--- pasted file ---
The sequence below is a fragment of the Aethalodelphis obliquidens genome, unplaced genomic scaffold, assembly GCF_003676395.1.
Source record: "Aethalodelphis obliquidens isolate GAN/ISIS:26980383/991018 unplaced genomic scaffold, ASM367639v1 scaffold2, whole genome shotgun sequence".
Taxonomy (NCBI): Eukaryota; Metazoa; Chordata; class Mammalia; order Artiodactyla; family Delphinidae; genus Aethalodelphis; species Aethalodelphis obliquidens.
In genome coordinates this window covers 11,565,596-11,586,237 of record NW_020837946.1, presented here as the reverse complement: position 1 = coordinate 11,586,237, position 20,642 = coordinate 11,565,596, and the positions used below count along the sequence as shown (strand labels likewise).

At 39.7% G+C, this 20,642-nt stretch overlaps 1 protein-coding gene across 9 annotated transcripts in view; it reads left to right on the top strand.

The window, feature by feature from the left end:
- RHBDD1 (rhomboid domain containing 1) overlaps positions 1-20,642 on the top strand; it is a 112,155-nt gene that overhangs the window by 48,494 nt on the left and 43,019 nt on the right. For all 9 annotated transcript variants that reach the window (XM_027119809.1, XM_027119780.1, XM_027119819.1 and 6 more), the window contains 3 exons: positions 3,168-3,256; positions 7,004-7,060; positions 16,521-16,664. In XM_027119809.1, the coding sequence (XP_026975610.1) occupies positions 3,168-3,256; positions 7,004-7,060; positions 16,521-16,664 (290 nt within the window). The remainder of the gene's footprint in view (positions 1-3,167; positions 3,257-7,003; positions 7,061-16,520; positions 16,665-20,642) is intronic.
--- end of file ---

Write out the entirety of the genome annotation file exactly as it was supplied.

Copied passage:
The sequence below is a fragment of the Aethalodelphis obliquidens genome, unplaced genomic scaffold, assembly GCF_003676395.1.
Source record: "Aethalodelphis obliquidens isolate GAN/ISIS:26980383/991018 unplaced genomic scaffold, ASM367639v1 scaffold2, whole genome shotgun sequence".
Taxonomy (NCBI): Eukaryota; Metazoa; Chordata; class Mammalia; order Artiodactyla; family Delphinidae; genus Aethalodelphis; species Aethalodelphis obliquidens.
In genome coordinates this window covers 11,565,596-11,586,237 of record NW_020837946.1, presented here as the reverse complement: position 1 = coordinate 11,586,237, position 20,642 = coordinate 11,565,596, and the positions used below count along the sequence as shown (strand labels likewise).

At 39.7% G+C, this 20,642-nt stretch overlaps 1 protein-coding gene across 9 annotated transcripts in view; it reads left to right on the top strand.

The window, feature by feature from the left end:
- RHBDD1 (rhomboid domain containing 1) overlaps positions 1-20,642 on the top strand; it is a 112,155-nt gene that overhangs the window by 48,494 nt on the left and 43,019 nt on the right. For all 9 annotated transcript variants that reach the window (XM_027119809.1, XM_027119780.1, XM_027119819.1 and 6 more), the window contains 3 exons: positions 3,168-3,256; positions 7,004-7,060; positions 16,521-16,664. In XM_027119809.1, the coding sequence (XP_026975610.1) occupies positions 3,168-3,256; positions 7,004-7,060; positions 16,521-16,664 (290 nt within the window). The remainder of the gene's footprint in view (positions 1-3,167; positions 3,257-7,003; positions 7,061-16,520; positions 16,665-20,642) is intronic.